Key outcomes for reporting in studies of pregnant women with multiple long-term conditions and their children : a qualitative study
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Background Maternal multiple long-term conditions are associated with adverse outcomes for mother and child. We conducted a qualitative study to inform a core outcome set for studies of pregnant women with multiple long-term conditions. Methods Women with two or more pre-existing long-term physical or mental health conditions, who had been pregnant in the last five years or planning a pregnancy, their partners and health care professionals were eligible. Recruitment was through social media, patients and health care professionals’ organisations and personal contacts. Participants who contacted the study team were purposively sampled for maximum variation. Three virtual focus groups were conducted from December 2021 to March 2022 in the United Kingdom: (i) health care professionals (n=8), (ii) women with multiple long-term conditions (n=6), and (iii) women with multiple long-term conditions (n=6) and partners (n=2). There was representation from women with 20 different physical health conditions and four mental health conditions; health care professionals from obstetrics, obstetric/maternal medicine, midwifery, neonatology, perinatal psychiatry, and general practice. Participants were asked what outcomes should be reported in all studies of pregnant women with multiple long-term conditions. Inductive thematic analysis was conducted. Outcomes identified in the focus groups were mapped to those identified in a systematic literature search in the core outcome set development. Results The focus groups identified 63 outcomes, including maternal (n=43), children’s (n=16) and health care utilisation (n=4) outcomes. Twenty-eight outcomes were new when mapped to the systematic literature search. Outcomes considered important were generally similar across stakeholder groups. Women emphasised outcomes related to care processes, such as information sharing when transitioning between health care teams and stages of pregnancy (continuity of care). Both women and partners wanted to be involved in care decisions and to feel informed of the risks to the pregnancy and baby. Health care professionals additionally prioritised non-clinical outcomes, including quality of life and financial implications for the women; and longer-term outcomes, such as children’s developmental outcomes. Conclusions The findings will inform the design of a core outcome set. Participants’ experiences provided useful insights of how maternity care for pregnant women with multiple long-term conditions can be improved.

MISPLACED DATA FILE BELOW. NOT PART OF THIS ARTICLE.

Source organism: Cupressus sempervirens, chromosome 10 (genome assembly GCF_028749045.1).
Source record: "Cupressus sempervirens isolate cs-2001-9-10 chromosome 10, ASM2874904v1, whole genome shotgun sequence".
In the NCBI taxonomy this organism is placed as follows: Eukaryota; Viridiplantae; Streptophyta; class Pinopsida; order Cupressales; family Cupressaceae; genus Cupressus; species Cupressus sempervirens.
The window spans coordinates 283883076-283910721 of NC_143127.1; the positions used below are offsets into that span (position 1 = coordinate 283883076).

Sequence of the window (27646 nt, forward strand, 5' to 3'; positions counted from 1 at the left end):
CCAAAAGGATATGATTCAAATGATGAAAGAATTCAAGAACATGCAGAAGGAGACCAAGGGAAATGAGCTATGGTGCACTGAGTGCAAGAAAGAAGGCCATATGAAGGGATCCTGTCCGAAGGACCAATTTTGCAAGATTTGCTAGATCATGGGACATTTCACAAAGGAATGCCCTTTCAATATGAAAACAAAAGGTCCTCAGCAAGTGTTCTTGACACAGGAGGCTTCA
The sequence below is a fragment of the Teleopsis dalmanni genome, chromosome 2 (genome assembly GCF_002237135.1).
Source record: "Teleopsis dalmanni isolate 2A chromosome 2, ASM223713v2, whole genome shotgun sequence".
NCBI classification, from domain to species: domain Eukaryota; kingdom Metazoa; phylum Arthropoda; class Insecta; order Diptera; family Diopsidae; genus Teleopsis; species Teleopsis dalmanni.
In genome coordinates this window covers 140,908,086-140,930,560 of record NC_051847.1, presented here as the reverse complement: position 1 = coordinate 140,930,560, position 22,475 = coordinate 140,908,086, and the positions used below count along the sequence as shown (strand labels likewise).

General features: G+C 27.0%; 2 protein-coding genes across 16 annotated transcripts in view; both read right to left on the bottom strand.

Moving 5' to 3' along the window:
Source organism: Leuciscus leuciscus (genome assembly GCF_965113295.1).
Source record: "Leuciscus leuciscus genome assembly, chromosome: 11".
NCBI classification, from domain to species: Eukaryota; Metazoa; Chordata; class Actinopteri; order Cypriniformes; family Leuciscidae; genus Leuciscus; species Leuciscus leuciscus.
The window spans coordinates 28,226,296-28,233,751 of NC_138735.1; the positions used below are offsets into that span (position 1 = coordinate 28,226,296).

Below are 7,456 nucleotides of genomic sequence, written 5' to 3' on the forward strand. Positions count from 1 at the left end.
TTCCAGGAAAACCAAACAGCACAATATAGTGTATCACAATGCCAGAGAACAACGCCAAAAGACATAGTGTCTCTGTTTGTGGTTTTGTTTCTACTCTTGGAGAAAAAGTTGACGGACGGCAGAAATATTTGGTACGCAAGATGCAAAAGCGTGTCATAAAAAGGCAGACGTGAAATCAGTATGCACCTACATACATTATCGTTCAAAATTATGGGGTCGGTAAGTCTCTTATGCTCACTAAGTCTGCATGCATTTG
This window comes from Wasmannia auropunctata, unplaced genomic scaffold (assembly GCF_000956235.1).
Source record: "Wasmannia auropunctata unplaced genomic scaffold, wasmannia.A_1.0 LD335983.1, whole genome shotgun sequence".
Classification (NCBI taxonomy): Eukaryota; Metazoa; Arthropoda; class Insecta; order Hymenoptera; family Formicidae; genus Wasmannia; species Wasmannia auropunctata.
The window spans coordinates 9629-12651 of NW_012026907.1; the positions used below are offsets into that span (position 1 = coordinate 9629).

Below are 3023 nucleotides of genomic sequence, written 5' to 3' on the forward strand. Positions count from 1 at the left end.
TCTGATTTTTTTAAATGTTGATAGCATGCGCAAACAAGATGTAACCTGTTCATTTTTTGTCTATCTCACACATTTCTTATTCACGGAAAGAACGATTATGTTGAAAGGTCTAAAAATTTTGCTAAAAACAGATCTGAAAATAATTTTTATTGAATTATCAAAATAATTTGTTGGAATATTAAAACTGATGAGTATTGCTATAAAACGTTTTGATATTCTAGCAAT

Lee , S I , Hanley , S , Vowles , Z , Plachcinski , R , Azcoaga-Lorenzo , A , Taylor , B , Nelson-Piercy , C , McCowan , C , O’Reilly , D , Hope , H , Abel , K M , Eastwood , K-A , Locock , L , Singh , M , Moss , N , Brophy , S , Nirantharakumar , K , Thangaratinam , S & Black , M 2023 , ' Key outcomes for reporting in studies of pregnant women with multiple long-term conditions and their children : a qualitative study ' , BMJ Open , vol. 23 , 551 . https://doi.org/10.1186/s12884-023-05773-5
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DescriptionFunding: This work was funded by the Strategic Priority Fund “Tackling multimorbidity at scale” programme (grant number MR/W014432/1) delivered by the Medical Research Council and the National Institute for Health Research in partnership with the Economic and Social Research Council and in collaboration with the Engineering and Physical Sciences Research Council. BT was funded by the National Institute for Health Research (NIHR) West Midlands Applied Research Collaboration.
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